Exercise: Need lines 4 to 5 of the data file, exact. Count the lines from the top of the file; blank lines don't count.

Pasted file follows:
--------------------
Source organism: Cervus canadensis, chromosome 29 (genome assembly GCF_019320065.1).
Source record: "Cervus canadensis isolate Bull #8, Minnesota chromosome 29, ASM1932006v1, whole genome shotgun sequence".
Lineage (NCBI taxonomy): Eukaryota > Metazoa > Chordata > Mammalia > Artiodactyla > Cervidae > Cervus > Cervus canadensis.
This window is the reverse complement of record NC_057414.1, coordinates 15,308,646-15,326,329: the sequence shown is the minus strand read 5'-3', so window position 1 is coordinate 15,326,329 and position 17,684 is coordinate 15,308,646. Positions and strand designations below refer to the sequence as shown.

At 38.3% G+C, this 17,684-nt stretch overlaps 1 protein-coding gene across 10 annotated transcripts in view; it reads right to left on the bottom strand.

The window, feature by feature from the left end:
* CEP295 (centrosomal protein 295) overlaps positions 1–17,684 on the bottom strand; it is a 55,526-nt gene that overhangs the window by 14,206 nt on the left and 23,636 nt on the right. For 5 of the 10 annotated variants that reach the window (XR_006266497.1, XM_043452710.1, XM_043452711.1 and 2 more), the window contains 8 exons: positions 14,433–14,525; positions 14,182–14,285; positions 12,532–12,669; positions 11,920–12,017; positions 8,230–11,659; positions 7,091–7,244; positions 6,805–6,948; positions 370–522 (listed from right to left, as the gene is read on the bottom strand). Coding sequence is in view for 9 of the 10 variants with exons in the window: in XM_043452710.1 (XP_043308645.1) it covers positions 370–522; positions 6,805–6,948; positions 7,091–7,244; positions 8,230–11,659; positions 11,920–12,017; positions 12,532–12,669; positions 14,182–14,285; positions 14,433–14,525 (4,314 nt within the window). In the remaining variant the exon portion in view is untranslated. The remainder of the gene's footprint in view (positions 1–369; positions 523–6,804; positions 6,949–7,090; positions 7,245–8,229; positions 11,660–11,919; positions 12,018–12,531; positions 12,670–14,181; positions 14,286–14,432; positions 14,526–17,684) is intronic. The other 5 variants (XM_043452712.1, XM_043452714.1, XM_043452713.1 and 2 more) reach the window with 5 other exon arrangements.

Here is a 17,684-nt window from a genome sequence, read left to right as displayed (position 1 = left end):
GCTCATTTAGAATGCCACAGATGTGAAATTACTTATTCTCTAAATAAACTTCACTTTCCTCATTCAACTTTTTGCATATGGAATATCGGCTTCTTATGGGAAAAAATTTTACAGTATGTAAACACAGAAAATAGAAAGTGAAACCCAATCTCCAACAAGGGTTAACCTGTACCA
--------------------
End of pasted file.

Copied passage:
This window is the reverse complement of record NC_057414.1, coordinates 15,308,646-15,326,329: the sequence shown is the minus strand read 5'-3', so window position 1 is coordinate 15,326,329 and position 17,684 is coordinate 15,308,646. Positions and strand designations below refer to the sequence as shown.

At 38.3% G+C, this 17,684-nt stretch overlaps 1 protein-coding gene across 10 annotated transcripts in view; it reads right to left on the bottom strand.